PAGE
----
After wasting millions of dollars on losing Democratic candidates in this month’s midterm elections, the American Federation of Teachers has completely gone off the deep end and banned Coca-Cola and Coke products from its events and facilities.
The teachers union — America’s second largest — based its prohibition on America’s best product and, certainly, its best export, on allegations of human rights violations that were described in a trio of books published several years ago, reports Fox News.
The rather late AFT resolution outlawing Coca-Cola products from union events is intended to show solidarity with other labor unions, union spokesman Michael Heenan said, according to Fox News.
Larry Sand, president of the California Teachers Empowerment Network, a group that frequently stands athwart teachers unions, spells out the motivation more clearly: “Obviously, they [Coca-Cola] were not using unionized workers,” Sand said, according to Fox.
The teachers union’s conspiracy theory-esque claims include murder, assassination attempts and eight-year-old children wielding machetes.
A Coca-Cola representative called the allegations against the delicious beverage conglomerate “outdated and erroneous.”
In addition to Coke and Diet Coke, The Coca-Cola Company produces a multitude of other brands, including Dasani, Minute Maid, Schweppes, Honest Tea, something called Diet Northern Neck, and TaB, which is still around, apparently.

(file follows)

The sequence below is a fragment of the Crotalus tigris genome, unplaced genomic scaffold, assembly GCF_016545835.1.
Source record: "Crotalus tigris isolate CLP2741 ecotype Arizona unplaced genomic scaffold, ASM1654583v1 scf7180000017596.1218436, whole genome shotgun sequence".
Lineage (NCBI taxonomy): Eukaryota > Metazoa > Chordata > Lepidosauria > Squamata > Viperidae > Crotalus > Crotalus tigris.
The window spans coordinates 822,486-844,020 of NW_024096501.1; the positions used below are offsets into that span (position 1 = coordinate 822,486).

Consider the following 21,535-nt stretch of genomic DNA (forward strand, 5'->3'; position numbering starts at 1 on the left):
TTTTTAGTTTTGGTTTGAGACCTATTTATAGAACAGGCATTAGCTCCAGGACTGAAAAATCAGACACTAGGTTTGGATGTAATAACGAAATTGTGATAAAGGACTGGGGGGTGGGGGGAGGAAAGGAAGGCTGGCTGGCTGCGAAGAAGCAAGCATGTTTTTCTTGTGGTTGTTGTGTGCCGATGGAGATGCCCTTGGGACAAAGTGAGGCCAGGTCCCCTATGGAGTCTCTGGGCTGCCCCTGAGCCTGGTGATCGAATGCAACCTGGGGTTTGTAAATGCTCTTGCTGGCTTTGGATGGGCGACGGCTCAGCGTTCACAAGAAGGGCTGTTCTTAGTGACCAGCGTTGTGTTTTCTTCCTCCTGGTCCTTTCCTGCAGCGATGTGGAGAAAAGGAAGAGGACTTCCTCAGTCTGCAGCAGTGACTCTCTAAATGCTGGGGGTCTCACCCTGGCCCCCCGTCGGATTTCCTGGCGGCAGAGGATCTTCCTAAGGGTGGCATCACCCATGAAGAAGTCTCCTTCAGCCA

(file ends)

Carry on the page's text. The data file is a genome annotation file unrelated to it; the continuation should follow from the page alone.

The anti-Coke gambit is the latest in a bizarro month even by the standards of America’s teachers unions. After the devastating electoral losses, the National Education Association sought to rally support for new laws forcing taxpayers to foot all or part of the college tuition costs for anyone who becomes a teacher. (RELATED: Teachers Union Demands Free College For Teachers After Blowing $100 Million On Midterms)
Also in November, Randi Weingarten, president of the American Federation of Teachers, issued a statement expressing her deep concern that preschool teachers make low salaries. Her own salary of $360,000 per year is 1,068 percent higher than the income of a typical prekindergarten teacher (and 641 percent than the income of an average elementary school teacher). (RELATED: Randi Weingarten Is Really Sad She Makes $326,300 More Than A Typical Preschool Teacher, You Guys)
Also, the AFT has mounted a campaign to vilify financial institutions that have lent money to public school districts and local governments around the country. The union used the term “toxic deals” to describe transactions involving school districts that received huge sums of money in exchange for promises to repay that money with interest and fees. (RELATED: Teachers Unions Aim To Demonize Banks That Have Lent School Districts Money After Blowing $100 Million On Midterms)